Please note that some translations using Google Translate may not be accurately represented and downloaded documents cannot be translated. Dana-Farber and the Jimmy Fund assume no liability for inaccuracies that may result from using this third-party tool, which is for website translation.
Please note that some translations using Google Translate may not be accurately represented and downloaded documents cannot be translated. Dana-Farber and the Jimmy Fund assume no liability for inaccuracies that may result from using this third-party tool, which is for website translation.

Accelerating progress for adenoid cystic carcinoma

Adenoid Cystic Carcinoma Research Foundation

Fall 2023
By Kayla Carcone

Nearly two decades ago, Marnie Kaufman was diagnosed with adenoid cystic carcinoma (ACC), a rare type of cancer most commonly arising in the salivary glands. Shortly thereafter, she and her husband, Jeff, established the Adenoid Cystic Carcinoma Research Foundation (ACCRF), which has fueled ACC research and discoveries around the world ever since. Over the last year, ACCRF has awarded grants to Dana-Farber investigators totaling more than $700,000. Institute physician-scientists Maxim Pimkin, MD, PhD; Jacob Berchuck, MD; and Glenn Hanna, MD, director of the Center for Salivary and Rare Head and Neck Cancers, hope the funds will help them elucidate long-harbored questions in the areas of molecular mechanisms and oncoproteins, as well as explore new approaches to disease detection and the use of implantable microdevices.

“It is an honor to help accelerate both basic and translational ACC research at Dana-Farber.”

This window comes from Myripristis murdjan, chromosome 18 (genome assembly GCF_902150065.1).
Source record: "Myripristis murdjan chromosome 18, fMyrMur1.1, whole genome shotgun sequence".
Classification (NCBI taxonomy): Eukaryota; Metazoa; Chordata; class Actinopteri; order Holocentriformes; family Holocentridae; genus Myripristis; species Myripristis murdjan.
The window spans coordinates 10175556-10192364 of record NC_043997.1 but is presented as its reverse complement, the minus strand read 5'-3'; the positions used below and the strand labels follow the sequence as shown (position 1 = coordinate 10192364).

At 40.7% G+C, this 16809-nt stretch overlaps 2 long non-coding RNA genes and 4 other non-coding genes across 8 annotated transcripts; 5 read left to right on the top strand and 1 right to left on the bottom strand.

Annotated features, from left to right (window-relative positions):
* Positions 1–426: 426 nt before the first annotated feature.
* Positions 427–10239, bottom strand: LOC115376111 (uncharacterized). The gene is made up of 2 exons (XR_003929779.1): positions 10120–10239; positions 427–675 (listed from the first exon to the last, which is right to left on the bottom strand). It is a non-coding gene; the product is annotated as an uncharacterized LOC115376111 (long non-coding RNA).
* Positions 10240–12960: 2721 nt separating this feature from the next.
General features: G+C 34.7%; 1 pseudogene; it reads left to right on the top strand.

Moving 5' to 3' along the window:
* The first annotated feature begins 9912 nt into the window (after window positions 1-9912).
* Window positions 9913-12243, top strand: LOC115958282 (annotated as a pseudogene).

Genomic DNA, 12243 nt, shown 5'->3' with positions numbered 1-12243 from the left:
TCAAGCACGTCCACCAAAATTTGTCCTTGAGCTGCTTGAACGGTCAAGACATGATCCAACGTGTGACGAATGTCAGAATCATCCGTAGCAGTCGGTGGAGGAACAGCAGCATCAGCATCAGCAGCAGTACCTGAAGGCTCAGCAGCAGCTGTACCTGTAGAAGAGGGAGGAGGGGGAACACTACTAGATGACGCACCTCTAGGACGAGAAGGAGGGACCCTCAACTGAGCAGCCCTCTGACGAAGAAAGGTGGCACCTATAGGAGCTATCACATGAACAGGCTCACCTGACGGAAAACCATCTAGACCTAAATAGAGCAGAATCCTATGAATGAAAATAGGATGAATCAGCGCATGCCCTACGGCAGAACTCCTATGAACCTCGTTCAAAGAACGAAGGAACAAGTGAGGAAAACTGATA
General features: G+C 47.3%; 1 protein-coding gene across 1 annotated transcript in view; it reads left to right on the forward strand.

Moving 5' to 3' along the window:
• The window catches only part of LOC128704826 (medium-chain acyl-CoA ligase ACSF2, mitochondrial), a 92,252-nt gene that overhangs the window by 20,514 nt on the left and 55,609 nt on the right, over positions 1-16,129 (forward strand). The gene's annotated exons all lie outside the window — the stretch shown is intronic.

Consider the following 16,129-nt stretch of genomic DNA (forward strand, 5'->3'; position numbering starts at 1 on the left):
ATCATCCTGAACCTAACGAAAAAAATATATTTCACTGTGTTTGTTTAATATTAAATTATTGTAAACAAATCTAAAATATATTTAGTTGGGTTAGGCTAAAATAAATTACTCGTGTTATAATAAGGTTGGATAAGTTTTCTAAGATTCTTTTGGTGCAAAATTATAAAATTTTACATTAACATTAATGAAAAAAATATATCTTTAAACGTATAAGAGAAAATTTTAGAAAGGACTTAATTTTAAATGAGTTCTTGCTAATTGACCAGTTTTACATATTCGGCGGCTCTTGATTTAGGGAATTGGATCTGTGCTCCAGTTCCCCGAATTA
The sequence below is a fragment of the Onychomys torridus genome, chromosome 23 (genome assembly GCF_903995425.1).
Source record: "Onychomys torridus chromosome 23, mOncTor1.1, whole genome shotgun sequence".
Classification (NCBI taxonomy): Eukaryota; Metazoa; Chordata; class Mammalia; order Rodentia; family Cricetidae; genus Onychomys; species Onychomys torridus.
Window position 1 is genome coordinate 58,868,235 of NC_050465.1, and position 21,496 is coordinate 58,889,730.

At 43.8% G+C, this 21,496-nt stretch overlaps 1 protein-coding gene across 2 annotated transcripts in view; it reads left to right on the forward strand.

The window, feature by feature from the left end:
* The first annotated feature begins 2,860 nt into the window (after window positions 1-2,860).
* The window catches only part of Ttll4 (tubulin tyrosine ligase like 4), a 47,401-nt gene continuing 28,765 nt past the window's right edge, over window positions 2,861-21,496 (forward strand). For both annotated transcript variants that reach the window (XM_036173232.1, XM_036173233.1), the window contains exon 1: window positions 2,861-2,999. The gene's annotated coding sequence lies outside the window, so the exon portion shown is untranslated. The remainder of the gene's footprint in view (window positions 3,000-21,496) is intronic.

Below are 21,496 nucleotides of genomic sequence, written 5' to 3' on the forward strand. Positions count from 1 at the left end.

Jeff Kaufman, ACCRF

In particular, Pimkin’s research aims to better understand and expand what is known about the MYB family of genes, which are often aberrantly expressed in ACC and other cancers. Through funding from ACCRF, he will study the unique gene-regulatory functions of fusions occurring in MYB and MYBL1 and will work to define their molecular mechanisms through targeted protein degradation. These studies have the potential to uncover new targets for treatment, which could lead to further drug development and increased care options for more patients.

“These grants help us propel the research necessary to understand the basic mechanisms underlying ACC, which will help unlock better treatments and potentially even cures,” said Pimkin. “The generosity of ACCRF allows me and my colleagues to continue meeting our core responsibility: to advance discoveries against cancer for today’s patients and society at large.”

“At the center of our efforts is enabling cutting-edge research in oncology,” said ACCRF Executive Director Jeff Kaufman. “Twenty years ago, ACC was largely under-researched. With the partnership of the world’s leading oncology researchers, we have transformed the landscape from a backwater into a vibrant field of study. It is an honor to help accelerate both basic and translational ACC research at Dana-Farber.”

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